[Taxacom] OMG! OMG! Run for your lives! End of the World...
stephen_thorpe at yahoo.co.nz
Thu May 6 18:41:27 CDT 2010
charging authors for open access does have some significant advantages over subscription charges. It depends on whether the charges can be taylored to the author's circumstances, i.e., there is a big difference between an author publishing research as part of a multimillion dollar public funded contract to the institution that they work for, versus a research associate like Bob contributing taxonomy largely as an individual (and without being driven by a profit motive). As, I see it, a substantial proportion of public funding for terrestrial invertebrate taxonomy in some places I know well is being spent on (arguably unnecessary) travel and accommodation costs, after the institutional overheads have been extracted, and I for one would much rather see that money resulting in more open access publications, and preferably the rest of it being spent more on documenting the vast backlog in collections rather than travelling around gathering more and
more samples to add to that backlog ...
From: Bob Mesibov <mesibov at southcom.com.au>
To: TAXACOM <taxacom at mailman.nhm.ku.edu>
Sent: Fri, 7 May, 2010 11:13:24 AM
Subject: Re: [Taxacom] OMG! OMG! Run for your lives! End of the World...
(Please note: I have no objection to e-only publication, with appropriate archiving.)
That Solanum paper cost the author USD$1350 to publish in PLOS One. It would have been USD$2900 in Plos Biology (http://www.plos.org/journals/pubfees.php). This is cheap in comparison to what other scientific publishers are charging for open access, but still a hell of a lot of money. PLOS justifies their prices this way (in part, see http://www.plos.org/about/faq.php#pubquest):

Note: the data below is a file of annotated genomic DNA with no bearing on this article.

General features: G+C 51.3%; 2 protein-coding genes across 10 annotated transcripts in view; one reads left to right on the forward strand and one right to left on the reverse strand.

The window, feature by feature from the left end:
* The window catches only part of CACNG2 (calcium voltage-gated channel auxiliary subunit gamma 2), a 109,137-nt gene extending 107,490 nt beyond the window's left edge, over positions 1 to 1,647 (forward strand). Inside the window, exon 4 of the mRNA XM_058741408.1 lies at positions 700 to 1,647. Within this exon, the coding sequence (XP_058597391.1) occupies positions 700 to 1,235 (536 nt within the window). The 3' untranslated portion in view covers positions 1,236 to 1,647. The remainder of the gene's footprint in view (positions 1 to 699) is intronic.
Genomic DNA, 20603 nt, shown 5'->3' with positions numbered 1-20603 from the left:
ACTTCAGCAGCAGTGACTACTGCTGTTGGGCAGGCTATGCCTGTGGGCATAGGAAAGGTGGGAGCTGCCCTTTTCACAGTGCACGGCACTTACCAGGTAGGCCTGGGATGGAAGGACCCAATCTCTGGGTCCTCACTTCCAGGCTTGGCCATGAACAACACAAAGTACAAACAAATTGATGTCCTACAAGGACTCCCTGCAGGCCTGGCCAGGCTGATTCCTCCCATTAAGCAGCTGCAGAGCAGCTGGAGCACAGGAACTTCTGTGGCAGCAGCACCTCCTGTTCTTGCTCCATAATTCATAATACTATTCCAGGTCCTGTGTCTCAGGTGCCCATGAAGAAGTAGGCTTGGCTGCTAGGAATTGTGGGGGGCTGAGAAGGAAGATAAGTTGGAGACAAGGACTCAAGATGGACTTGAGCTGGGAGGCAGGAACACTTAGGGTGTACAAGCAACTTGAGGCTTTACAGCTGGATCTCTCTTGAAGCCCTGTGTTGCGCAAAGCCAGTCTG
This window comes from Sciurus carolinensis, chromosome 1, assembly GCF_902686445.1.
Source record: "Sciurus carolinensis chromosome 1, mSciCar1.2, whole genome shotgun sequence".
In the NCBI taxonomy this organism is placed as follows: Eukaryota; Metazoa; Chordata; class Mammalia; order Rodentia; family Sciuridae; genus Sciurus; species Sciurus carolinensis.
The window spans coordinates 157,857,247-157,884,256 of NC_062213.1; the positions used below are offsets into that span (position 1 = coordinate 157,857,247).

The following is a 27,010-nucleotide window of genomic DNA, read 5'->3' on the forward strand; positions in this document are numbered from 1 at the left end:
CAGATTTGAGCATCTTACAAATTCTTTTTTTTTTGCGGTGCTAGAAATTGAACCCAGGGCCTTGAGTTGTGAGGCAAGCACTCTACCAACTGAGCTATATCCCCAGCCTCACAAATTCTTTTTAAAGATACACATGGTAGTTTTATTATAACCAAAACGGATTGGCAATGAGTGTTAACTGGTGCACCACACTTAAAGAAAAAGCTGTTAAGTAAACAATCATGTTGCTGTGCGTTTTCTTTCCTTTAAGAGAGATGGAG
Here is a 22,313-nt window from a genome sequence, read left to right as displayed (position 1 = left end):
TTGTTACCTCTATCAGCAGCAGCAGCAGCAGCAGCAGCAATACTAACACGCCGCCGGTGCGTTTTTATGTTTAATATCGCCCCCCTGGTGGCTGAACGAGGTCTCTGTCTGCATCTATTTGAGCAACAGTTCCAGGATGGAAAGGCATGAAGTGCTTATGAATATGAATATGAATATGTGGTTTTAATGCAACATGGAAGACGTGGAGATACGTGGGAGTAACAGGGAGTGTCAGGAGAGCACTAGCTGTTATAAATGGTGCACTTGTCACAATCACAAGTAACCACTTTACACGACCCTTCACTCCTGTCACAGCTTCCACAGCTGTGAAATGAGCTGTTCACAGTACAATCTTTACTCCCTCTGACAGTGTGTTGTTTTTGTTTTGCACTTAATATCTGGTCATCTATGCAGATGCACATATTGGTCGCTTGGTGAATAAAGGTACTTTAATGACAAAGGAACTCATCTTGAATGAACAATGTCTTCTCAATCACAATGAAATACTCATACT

"More than US$2000 is a lot to pay to publish an article, isn't it?
Not when you consider the cost of the research that led to the article. Publication fees are a small fraction of the costs of doing research, and it makes sense for funding agencies to include these fees in research grants. Many <a href="http://www.biomedcentral.com/info/authors/funderpolicies/">funding agencies</a> now support this view. They recognize that publishing is an integral part of the research process - and if the work is published OA it will deliver the maximum possible impact, which in turn maximizes the outcome of the funder's investment in research."
I can't speak for all taxonomists, but $1350 doesn't sound like a small fraction of *my* costs to produce a paper. It sounds like my field work, my materials (morphology only), my SEM fees and museum-related costs, plus about USD$700 left over. What PLOS and other open-access publishers are trying to do is fund themselves out of research grants rather than subscriptions and sales. As their charges go up, taxonomists will need more funding to publish open access, and that's the last thing taxonomy needs: stiffer competition for the research dollar.
Zoological taxonomy isn't quite so expensive at the moment. My last Zootaxa paper was a 52-page effort in 2008 that would have cost me 'only' USD$1040 for open access (optional). My most recent paper was 50 pp long and appeared in ZooKeys 6 weeks ago. ZooKeys requires open access but has a very generous policy on discounting page charges based on the circumstances of the author. It cost me USD$596, still not 'a small fraction of the costs of doing [my] research'.
ZooKeys publisher Lyubomir Penev is a regular poster to Taxacom and list members will be aware of the other advantages ZooKeys has as a taxonomic outlet. Most of us are happy with the idea of open-access e-publishing in taxonomy, and some publishers are moving towards helping us. Others seem to be looking at open-access as their new cash cow. Caveat auctor.
Dr Robert Mesibov
Honorary Research Associate
Queen Victoria Museum and Art Gallery, and
School of Zoology, University of Tasmania
Home contact: PO Box 101, Penguin, Tasmania, Australia 7316
03 64371195; 61 3 64371195
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